*John Buckley was born in May 1813 at Cocker Hill in Stalybridge. He is truly a local hero. He is one of the only 1353 people to have received the Victorian cross which is the joint highest award for bravery in the United Kingdom with the George Cross.
His life story would make an amazing film. I wonder if Daniel Craig could pull it off, because if I’m honest I prefer my heroes to look more like Daniel Craig, or perhaps Brad Pitt than the photo below.
John Buckley VC
John Buckley started work, as did most Stalybridge people did then, in the Mills. He worked at Harrison’s Mill and then Bayley’s Mill. When he was eighteen he went to Manchester and joined the Bengal Artillery. Shortly afterwards he was sent to India in June 1832 as a gunner.
In India, he met and married Mary Ann Broadway in 1835. Living in Calcutta the couple had three children but by 1845 Mary Ann and two of the children had died. Buckley remarried in 1846 but in 1852 he lost the surviving child of his first marriage and in 1853 two sons by his second marriage also died.
So far he has lost one wife and five kids… unfortunately he was to lose more by the end of his story.
Four years later, in 1857 Buckley, his wife and three surviving children moved to Delhi where he became Assistant Commissionary of Ordnance and was employed at the Delhi Magazine (storehouse for guns and ammunition).
In 1857 the Indian Mutiny flared up against the rule of the British. The mutineers soon reached Delhi where John Buckley and his fellow eight soldiers defending the ammunition store were massively outnumbered. Rather than let the ammunition fall into enemy hands they decided to blow up the building and themselves. Miraculously four of them, including Buckley, survived. But they were captured by the enemy and he soon learnt that his entire family had been ruthlessly murdered by the rebels. He had now lost two wives and eight children in total and wanted to live no longer. He begged for death from his captors but they refused to kill him on account of his bravery at the magazine. Buckley later escaped and rejoined the British army and apparently volunteered for all the dangerous missions.* see below
In 1858 he was promoted to Lieutenant but shortly afterwards fell ill and was given two years leave. I understand he came back to Stalybridge. Whilst back in England he received his Victoria Cross from Queen Victoria. He lived for a short while in Stalybridge before returning to India as a Major in October 1861. He died in 1876.
A blue plaque to commemorate the life of John Buckley is on the wall of the Travellers Call Public House, Wakefield Road, Stalybridge.
John Buckley was in the news again recently. There was an article in the Manchester Evening News on 11 December 2012 about the recent finding of his unmarked grave in a cemetery in Tower Hamlets cemetery North London.
The Victoria Cross Trust raised money for a headstone.
Thanks to James Melik I can now post a photo of the headstone.
And I love this photo; featuring James’ cat!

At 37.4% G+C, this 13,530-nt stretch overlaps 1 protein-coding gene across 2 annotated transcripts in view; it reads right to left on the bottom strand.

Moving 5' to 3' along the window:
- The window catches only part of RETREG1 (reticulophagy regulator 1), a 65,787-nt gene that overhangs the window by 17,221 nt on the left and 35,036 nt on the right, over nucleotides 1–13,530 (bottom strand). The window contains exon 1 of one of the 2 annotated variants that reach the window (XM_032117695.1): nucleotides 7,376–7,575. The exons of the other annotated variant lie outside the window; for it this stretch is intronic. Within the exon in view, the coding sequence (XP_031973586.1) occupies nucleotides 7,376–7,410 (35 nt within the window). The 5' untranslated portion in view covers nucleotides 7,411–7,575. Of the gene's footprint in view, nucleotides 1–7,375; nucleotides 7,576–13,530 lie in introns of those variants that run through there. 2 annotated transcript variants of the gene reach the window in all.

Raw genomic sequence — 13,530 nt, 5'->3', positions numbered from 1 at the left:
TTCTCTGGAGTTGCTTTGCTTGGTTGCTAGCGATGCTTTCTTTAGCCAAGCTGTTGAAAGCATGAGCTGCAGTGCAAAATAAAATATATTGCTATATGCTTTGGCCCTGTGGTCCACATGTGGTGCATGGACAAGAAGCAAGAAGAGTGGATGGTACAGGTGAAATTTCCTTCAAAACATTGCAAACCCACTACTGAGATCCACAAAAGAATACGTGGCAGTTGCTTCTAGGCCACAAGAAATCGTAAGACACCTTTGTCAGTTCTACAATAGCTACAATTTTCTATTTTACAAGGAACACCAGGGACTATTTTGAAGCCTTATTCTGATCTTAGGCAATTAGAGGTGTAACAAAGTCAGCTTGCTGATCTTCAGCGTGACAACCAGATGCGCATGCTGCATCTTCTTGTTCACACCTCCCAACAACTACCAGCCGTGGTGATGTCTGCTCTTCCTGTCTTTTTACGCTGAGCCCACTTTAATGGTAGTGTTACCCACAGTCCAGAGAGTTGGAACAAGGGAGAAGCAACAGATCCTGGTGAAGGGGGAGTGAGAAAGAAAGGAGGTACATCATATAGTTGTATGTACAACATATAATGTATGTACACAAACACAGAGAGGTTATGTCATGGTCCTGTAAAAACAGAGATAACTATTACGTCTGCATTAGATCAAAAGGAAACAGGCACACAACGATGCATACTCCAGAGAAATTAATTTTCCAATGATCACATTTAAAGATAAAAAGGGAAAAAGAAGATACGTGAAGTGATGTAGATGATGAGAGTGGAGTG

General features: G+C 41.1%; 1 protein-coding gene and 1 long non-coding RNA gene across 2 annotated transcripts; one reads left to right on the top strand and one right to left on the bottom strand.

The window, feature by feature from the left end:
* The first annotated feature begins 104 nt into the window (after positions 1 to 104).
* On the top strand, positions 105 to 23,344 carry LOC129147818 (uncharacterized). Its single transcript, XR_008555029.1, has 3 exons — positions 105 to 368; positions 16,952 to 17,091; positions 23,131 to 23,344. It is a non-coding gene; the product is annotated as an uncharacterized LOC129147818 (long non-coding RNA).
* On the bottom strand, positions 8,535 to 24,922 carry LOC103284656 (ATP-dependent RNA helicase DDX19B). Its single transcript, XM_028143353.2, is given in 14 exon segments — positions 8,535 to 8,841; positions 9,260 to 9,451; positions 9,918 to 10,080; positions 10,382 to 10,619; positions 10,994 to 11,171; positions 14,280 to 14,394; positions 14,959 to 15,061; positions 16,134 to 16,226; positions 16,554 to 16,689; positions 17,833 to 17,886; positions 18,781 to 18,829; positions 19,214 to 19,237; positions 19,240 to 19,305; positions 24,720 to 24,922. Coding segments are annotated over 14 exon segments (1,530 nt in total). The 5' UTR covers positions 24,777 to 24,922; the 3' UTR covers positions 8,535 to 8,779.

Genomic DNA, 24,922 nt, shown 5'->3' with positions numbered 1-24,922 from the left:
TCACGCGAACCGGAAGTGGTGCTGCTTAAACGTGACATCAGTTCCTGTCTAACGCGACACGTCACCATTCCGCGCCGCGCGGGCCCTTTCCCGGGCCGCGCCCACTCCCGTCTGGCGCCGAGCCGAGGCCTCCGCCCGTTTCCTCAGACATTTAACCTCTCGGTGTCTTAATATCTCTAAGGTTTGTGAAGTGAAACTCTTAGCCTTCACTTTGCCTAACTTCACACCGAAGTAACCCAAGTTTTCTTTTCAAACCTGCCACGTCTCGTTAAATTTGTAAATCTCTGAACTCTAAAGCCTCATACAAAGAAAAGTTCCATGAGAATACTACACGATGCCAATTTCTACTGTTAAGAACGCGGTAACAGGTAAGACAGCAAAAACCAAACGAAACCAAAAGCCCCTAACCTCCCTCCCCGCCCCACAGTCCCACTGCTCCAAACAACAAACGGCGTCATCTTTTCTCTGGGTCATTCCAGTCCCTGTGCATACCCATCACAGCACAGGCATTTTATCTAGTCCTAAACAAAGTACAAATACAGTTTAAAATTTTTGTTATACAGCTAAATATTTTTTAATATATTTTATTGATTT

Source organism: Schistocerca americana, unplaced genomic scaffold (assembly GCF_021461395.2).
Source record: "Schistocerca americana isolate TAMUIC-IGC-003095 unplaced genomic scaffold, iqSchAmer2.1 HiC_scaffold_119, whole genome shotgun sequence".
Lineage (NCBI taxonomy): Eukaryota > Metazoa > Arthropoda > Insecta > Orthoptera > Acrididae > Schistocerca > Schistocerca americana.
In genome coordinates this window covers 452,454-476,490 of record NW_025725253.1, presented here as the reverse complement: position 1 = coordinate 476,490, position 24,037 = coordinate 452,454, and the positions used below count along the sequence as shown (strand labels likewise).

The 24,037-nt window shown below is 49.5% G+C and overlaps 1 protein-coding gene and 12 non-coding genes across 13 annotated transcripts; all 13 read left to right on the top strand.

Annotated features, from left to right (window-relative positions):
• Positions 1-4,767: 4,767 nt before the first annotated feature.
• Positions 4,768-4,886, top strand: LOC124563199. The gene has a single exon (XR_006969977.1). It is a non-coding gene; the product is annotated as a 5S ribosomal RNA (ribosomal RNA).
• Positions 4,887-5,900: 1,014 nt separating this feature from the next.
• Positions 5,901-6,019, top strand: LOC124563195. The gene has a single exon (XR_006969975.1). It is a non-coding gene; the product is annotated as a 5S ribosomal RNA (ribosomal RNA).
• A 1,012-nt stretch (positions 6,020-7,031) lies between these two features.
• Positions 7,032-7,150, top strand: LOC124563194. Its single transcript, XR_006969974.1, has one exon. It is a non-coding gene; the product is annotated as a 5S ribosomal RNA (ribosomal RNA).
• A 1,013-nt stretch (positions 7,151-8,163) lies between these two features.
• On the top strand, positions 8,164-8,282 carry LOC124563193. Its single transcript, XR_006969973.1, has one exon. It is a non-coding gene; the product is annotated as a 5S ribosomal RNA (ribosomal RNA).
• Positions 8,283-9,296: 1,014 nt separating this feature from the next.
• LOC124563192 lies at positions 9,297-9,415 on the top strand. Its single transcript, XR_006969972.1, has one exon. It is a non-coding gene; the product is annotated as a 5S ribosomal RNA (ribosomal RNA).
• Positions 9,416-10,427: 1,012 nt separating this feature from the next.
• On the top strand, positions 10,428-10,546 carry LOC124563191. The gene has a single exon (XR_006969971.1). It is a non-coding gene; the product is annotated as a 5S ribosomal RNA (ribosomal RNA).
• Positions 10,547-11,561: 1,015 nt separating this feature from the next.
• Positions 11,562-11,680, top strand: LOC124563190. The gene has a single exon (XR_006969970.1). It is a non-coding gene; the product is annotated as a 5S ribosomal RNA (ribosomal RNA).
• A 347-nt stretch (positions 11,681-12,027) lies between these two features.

18/03/13 – I have, as a result of this post, found out a few more things about John Buckley;
*John Buckley’s Revenge – now you have to remember here how much Major Buckley lost whilst in India; first one wife and five kids to illness and then his second wife and three kids to the rebels…So on escaping the rebels capture he was probably a bit mad. apparently then rejoined the British Army, captured 150 of the rebels strapped them to cannons and blew them apart… sounds a bit messy. Thanks for highlighting that one Jim!
*I also have Jim to thank for finding this record of John Buckley’s Baptism.
I have had another email about Major Buckley; this time from a descendant of his – it seems there was more to John Buckley’s reasons to joining the army than I originally thought…..A yet another wife and more children! Looks like he had children and got married in Stalybridge before he left for India!
“According to some legal documents from the 1830’s, (still in my father’s possession), John Buckley was married to my 3x great aunt Ann Woodall, of Cocker Hill, Stalybridge.
Their two daughters were christened on the same day (6th. February 1831) at Old St.Georges Church, Stalybridge.
Looking at the baptismal records, the first daughter was born illegitimate on 31st.October 1829, and was given the name Mary Ann Buckley Woodall. The second daughter was named Hannah Buckley, and is registered as daughter of John Buckley spindle maker and Ann.
After looking at the parish register of deaths, it looks likely there was a second illegitimate child named Ann Woodall, she died at one day old in 1830.
Ann Woodall was born in 1810,and was the daughter of John Woodall, Shoemaker and Nanny Woodall (his second wife).
The legal document mentioned above, is to do with a business venture drawn up between Ann’s father John Woodall, the local Lord of the Manor and David Ricardo (M.P. and renowned economist) of Gatcombe Park.
The document names Ann, together with her husband John Buckley and the years they were born, (Ann in 1810 and John in 1813).
Reading between the lines ,it looks as if John Buckley ran off to join the army shortly after they were married and committed bigamy whilst serving in India!
Ann Buckley was supported by her family for the rest of her life, by means of a 1/8th.portion of the rents from property owned by her father in the Stalybridge area. (Confirmed by more legal documents).
The Woodall family lived at Rasbottom Brow ,Stalybridge, I have been told that the property still exists to this day.”
Interesting stuff eh? I haven’t checked it at all or seen the document in question, but have no reason not to believe it. Thanks very much for the email Val.
As usual, if you have anything to add to this post please let me know – leave a comment below or email me at firstname.lastname@example.org